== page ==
As a Nation Mourns McCain, Trump Is Conspicuously Absent

President Trump did not make even the most cursory public show of respect for John McCain on Sunday, instead spending the day golfing and attacking foes on Twitter.

WASHINGTON — As leaders of both political parties and foreign dignitaries publicly mourned John McCain on Sunday, President Trump conspicuously avoided a national moment of tribute to a senator whose death seemed to be its own metaphor for the demise of civility and unity in the Trump era.

The president did not make even the most cursory public show of respect on Sunday for Mr. McCain, against whom he had continued to indulge a personal grievance even as it was apparent that the Arizona Republican was losing his battle with brain cancer. The president spent much of the day golfing and attacking his usual enemies on Twitter.

It was the start of what promises to be a difficult week for Mr. Trump. Mr. McCain quietly declared before his death that he did not want Mr. Trump to take part in his funeral, a decision that will render the president a virtual pariah as the senator is eulogized by former presidents and other luminaries as a principled war hero and dedicated public servant.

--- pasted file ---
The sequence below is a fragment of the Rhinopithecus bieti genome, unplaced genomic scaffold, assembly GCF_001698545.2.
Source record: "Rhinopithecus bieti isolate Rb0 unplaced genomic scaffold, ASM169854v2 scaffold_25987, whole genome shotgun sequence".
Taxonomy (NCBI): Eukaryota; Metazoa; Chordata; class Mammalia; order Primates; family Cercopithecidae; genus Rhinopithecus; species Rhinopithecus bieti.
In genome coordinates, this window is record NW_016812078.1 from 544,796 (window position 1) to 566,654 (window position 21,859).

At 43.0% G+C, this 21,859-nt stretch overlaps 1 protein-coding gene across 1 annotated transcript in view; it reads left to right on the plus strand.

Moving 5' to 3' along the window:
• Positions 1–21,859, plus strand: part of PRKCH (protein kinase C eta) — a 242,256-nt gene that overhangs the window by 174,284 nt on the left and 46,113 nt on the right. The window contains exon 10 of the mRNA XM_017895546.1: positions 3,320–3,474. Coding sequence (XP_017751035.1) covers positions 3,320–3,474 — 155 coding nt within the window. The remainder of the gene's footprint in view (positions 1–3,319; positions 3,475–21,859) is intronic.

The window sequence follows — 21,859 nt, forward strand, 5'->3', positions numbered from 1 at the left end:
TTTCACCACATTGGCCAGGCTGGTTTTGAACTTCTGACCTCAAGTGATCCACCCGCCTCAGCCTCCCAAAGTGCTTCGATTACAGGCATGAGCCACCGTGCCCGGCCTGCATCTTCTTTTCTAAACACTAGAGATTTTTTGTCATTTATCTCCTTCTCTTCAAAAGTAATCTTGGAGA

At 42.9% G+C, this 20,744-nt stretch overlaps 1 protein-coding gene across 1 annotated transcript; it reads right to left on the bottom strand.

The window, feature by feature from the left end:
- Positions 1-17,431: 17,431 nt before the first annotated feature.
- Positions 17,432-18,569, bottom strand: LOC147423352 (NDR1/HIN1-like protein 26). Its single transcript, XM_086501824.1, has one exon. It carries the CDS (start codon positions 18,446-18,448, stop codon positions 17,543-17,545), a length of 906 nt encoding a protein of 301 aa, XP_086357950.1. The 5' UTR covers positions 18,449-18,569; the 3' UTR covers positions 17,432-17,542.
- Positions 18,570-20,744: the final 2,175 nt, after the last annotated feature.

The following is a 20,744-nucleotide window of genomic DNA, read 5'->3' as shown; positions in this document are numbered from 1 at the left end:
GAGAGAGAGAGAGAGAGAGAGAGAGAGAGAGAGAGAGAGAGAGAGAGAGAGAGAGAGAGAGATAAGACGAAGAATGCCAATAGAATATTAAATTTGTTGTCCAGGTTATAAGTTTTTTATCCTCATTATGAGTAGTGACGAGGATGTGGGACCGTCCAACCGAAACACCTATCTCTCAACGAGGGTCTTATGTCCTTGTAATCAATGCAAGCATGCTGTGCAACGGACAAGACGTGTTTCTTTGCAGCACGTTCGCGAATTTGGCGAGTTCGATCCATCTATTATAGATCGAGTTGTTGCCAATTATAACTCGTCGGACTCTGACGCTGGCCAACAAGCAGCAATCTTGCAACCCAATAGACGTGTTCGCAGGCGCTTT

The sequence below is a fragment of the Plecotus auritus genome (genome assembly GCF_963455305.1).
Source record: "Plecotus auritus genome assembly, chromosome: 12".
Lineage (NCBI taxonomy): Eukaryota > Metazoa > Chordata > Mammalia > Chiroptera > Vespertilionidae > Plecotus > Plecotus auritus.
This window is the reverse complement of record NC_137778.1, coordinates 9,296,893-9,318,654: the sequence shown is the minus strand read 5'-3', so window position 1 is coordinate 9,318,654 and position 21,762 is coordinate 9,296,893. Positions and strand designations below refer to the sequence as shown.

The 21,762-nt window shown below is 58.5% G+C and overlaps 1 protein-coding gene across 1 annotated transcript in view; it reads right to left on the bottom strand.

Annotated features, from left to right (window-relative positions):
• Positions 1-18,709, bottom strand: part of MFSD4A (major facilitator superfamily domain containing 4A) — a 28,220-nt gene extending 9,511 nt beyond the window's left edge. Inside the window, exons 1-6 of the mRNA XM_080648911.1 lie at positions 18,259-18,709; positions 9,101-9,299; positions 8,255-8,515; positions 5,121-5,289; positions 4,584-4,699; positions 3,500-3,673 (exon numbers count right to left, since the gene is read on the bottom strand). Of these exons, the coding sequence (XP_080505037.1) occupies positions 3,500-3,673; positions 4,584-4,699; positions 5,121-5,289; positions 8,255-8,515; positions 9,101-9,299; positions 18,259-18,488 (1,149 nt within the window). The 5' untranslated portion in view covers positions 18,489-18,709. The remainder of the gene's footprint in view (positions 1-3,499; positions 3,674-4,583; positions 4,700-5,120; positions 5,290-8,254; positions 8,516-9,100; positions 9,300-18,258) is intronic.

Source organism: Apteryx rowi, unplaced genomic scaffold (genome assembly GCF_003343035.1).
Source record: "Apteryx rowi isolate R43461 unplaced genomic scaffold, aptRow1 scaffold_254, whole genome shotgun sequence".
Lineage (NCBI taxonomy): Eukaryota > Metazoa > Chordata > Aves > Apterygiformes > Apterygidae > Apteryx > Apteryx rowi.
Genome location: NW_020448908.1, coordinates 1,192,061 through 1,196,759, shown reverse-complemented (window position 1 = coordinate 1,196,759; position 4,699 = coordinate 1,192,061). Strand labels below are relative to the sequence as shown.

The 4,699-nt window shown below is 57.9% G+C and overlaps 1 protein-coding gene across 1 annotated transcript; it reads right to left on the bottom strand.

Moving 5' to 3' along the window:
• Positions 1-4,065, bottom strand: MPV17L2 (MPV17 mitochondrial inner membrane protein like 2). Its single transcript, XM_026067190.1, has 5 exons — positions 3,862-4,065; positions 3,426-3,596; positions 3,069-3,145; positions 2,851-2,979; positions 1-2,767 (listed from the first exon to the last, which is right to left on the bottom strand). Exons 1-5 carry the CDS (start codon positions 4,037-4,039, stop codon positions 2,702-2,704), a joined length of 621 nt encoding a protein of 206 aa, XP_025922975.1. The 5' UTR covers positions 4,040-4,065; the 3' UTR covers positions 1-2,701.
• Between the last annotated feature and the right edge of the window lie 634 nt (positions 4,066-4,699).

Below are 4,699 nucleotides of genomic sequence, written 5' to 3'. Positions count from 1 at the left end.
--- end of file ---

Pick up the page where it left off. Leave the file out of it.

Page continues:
But more than just the culmination of a political feud, the specter of Mr. Trump’s highly visible absence from Mr. McCain’s funeral on Saturday morning at Washington National Cathedral underscored the degree to which the president has veered from the norms of his office, unwilling to act as a unifying force at major moments in the life of the country.

“Everyone, including him, is more comfortable with him not there, and that’s a striking thing on its own, given that he is the president of the United States, and this was a sitting senator who is respected by both sides,” said Bill Kristol, the conservative commentator and editor at large of The Weekly Standard. “For better or worse, he’s outside what would have been the bipartisan boundaries, you might say, of American presidents.”

The dynamic reflects a president who wants nothing to do with the establishment and views almost everything as a zero-sum game that revolves around himself.

It also highlights the country’s rabid political polarization, which helped propel Mr. Trump to the White House. On Sunday, an admiring tribute to Mr. McCain tweeted by Alexandria Ocasio-Cortez, a progressive Democratic candidate for a New York congressional seat, was greeted by hundreds of vitriolic replies attacking the dead senator and branding Ms. Ocasio-Cortez a sellout and a panderer for praising him.

Some of Mr. Trump’s supporters, for their part, savaged Mr. McCain on social media, calling him a spiteful person who had betrayed his own party and blackballed the president as his dying wish. Mr. McCain — whom Mr. Trump once mocked for his five and a half years as a prisoner of war — spent the final months of his life as an outspoken Republican voice challenging Mr. Trump at a time when many in his party would not.